The Transportation Safety Board of Canada’s final report on the 2012 crash of a Cessna 208B Caravan concluded the stall-induced accident was the result of the pilot’s decision to depart Snow Lake, Manitoba, with the aircraft weighing 600 pounds more than its maximum allowable gross weight and with ice clinging to the wing and tail surfaces. The Cessna Caravan, operated by Gogal Air Services, left Snow Lake on Nov.
AINsafety » June 2, 2014
Last week’s conference on aircraft tracking in Kuala Lumpur came just two months after the Malaysian Ministry of Communications and Multimedia requested help to determine the best methods for watching commercial aircraft in real time following the March 8 disappearance of Malaysian Airlines Flight MH370. The preliminary report on the accident, issued last month, recommended that the International Civil Aviation Organization examine the safety benefits of introducing a standard for real-time tracking of commercial aircraft.
Following a number of recent helicopter accidents, Australia’s Civil Aviation Safety Authority (CASA) last month issued a notice of proposed rule-making aimed at improving the safety of helicopter external sling load and winching and rappelling operations. Winching and rappelling is generally associated with emergencies and, as a result, carries greater inherent risk than other helicopter operations, says the CASA. Such operations are also time-sensitive and are often conducted under challenging environmental conditions.
The International Air Transport Association (IATA) recently published its best-practices guide on aircraft cabin safety to offer suggestions on normal, abnormal and emergency policies and procedures that can be adapted to a variety of operational environments. The guide was created through interaction with aircraft manufacturers and a broad group of other stakeholders through an analysis of worldwide safety trends.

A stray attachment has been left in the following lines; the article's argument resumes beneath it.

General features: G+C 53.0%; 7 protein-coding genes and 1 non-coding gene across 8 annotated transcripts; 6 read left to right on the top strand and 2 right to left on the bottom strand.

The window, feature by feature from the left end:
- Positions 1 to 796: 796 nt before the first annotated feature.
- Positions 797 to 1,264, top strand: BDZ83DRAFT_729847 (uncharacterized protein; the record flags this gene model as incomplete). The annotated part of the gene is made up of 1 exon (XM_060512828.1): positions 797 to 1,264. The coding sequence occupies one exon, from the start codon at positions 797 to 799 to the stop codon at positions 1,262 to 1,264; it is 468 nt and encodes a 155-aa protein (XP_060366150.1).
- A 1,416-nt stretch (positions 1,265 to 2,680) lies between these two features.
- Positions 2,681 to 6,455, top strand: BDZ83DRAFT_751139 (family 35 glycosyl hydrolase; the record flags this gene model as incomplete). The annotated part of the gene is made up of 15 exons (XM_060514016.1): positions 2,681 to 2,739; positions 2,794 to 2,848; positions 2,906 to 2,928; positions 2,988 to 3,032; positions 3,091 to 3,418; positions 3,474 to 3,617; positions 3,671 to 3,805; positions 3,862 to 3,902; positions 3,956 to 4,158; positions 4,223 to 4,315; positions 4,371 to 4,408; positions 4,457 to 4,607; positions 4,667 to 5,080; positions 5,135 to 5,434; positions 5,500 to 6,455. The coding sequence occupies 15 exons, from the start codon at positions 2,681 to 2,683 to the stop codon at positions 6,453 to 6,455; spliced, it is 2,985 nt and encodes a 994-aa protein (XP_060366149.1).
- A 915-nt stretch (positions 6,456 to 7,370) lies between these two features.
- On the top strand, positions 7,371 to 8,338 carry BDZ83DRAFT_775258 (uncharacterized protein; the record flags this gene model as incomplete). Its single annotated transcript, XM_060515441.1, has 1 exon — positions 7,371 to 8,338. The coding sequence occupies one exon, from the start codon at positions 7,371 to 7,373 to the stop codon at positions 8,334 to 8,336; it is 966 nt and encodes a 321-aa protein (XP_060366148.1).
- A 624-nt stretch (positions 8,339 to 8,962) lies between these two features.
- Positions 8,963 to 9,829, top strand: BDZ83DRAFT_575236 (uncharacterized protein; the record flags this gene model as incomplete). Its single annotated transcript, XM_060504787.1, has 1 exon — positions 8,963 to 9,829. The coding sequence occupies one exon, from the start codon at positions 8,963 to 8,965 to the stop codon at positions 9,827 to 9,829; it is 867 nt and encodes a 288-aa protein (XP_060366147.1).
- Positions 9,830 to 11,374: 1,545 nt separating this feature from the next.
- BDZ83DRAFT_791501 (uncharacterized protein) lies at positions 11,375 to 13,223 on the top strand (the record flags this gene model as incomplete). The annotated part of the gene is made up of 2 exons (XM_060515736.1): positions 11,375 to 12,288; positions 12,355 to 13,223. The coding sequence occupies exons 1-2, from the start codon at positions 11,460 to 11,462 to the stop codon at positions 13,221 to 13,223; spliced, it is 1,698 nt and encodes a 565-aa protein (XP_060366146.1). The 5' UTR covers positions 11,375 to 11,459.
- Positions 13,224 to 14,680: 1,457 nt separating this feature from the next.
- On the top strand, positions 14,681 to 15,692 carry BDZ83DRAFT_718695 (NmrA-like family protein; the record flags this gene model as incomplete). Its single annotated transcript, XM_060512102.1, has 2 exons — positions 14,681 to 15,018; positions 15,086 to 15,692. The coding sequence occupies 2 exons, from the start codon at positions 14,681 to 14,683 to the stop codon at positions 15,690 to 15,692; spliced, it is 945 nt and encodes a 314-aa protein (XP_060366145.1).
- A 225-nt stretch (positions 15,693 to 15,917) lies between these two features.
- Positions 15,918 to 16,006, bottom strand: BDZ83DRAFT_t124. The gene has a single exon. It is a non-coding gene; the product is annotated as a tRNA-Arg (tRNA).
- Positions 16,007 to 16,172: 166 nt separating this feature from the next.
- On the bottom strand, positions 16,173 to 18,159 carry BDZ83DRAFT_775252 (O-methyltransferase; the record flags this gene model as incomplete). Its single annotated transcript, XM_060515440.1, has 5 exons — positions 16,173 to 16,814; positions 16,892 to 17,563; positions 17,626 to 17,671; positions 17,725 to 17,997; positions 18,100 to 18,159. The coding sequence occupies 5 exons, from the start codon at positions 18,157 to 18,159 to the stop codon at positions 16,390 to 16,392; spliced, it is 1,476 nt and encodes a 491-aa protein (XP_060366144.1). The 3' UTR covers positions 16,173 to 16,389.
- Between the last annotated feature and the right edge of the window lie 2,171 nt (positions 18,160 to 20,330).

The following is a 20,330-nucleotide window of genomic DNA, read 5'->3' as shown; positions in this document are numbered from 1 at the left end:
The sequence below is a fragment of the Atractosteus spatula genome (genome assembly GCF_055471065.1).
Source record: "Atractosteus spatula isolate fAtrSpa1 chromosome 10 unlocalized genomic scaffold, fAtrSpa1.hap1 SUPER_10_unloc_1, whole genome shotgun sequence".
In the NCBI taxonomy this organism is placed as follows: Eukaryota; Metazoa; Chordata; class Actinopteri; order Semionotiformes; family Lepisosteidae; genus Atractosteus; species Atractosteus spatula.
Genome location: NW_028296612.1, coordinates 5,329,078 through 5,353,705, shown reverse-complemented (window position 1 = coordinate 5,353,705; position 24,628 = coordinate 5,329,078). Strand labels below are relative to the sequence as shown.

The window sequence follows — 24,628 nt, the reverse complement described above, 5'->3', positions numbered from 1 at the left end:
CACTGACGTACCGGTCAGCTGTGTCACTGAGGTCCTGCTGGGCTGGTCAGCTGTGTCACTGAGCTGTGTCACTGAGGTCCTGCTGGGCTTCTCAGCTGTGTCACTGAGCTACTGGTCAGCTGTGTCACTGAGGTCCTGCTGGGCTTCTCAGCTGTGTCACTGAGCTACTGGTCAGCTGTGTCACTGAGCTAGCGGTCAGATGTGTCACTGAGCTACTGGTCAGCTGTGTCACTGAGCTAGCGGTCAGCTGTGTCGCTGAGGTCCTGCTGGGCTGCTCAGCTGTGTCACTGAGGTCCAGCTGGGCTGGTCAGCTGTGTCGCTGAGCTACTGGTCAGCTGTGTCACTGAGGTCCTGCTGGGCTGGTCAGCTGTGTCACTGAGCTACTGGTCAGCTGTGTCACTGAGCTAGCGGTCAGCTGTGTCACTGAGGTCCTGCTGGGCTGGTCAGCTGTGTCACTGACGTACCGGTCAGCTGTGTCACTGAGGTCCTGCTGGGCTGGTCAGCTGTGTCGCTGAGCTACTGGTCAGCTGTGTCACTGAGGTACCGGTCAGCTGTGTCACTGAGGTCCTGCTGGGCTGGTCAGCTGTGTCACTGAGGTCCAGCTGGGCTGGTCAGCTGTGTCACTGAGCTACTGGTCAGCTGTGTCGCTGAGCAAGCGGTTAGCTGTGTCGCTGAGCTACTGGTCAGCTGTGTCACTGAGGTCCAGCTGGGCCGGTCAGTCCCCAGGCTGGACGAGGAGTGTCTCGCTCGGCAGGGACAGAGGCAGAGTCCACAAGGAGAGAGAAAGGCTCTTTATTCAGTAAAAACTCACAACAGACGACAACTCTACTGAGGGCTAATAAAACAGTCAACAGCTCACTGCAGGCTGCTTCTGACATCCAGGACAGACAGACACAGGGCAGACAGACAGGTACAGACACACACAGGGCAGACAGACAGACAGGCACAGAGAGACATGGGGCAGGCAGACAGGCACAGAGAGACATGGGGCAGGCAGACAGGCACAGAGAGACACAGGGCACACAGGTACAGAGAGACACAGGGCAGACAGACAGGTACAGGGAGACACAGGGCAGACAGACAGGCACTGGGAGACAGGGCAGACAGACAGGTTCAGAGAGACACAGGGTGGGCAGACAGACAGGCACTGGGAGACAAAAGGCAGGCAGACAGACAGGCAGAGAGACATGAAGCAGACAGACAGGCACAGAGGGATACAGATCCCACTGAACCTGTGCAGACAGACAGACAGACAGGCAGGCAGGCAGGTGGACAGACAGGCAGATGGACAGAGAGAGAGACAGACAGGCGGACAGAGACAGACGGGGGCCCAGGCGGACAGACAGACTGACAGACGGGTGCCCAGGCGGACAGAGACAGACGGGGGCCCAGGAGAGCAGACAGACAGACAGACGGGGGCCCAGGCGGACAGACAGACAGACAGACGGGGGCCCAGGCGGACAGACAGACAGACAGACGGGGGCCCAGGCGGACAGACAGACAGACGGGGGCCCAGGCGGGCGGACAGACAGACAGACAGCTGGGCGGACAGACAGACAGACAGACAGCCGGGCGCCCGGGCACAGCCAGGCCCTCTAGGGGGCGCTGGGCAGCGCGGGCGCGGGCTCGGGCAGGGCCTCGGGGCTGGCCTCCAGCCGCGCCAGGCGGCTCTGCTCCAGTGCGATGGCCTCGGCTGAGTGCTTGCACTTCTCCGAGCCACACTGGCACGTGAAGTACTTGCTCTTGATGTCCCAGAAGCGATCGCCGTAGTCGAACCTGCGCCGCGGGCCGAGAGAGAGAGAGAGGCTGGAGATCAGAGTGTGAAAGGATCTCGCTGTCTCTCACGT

The FAA last week published guidelines detailing the prohibition of personal electronic devices such as smartphones, laptops and tablet computers, on the flight decks of Part 121 aircraft when the aircraft is in operation, unless those devices have been specifically approved for flight.
NTSB investigators are probing the May 31 fatal crash of a Gulfstream IV at Bedford-Hanscom Field Airport in Massachusetts. According to NTSB senior investigator Luke Schiada, the U.S.-registered aircraft (N121JM) crashed into a gully in a wooded area about 2,000 feet beyond the end of Hanscom’s Runway 11. It exploded and became engulfed in flames. All seven people on board–two pilots, a flight attendant and four passengers–were killed. An eyewitness told NTSB officials that the GIV, which was departing for Atlantic City, N.J., never got off the ground.
The Transportation Safety Board of Canada last week published a final report on the January 2012 crash of an Airbus Helicopters AS350B3 operated by the Royal Canadian Mounted Police. The pilot was killed after the engine failed while the helicopter was hovering at an altitude of 80 feet above the ground.
On Friday, an Indonesian volcano–Sangeang Api–sent plumes of ash as high as 65,000 feet. The ash quickly began drifting southeastward toward the Northern Territories of Australia. Darwin Airport was shut down and airlines Virgin Australia and JetStar canceled a number of flights that could have brought aircraft within the vicinity of those clouds. Authorities expect the ash to dissipate this week as it moves further east, although the volcano is still erupting.
The pilot of a Beechcraft King Air B200 reported engine problems shortly before the aircraft crashed onto a sandbar in southwestern Uruguay on May 27. Five of the nine people on board, including the pilot, were killed. The cause has not yet been determined.
Chile’s aviation authority has suspended the air operator certificate of local airline PAL after it failed a safety audit. The only reason given by the agency was “the airline’s failure to satisfy unspecified technical requirements laid down in its AOC that could put its safety and security at risk if not resolved.” PAL operates a fleet of Boeing 737-300s.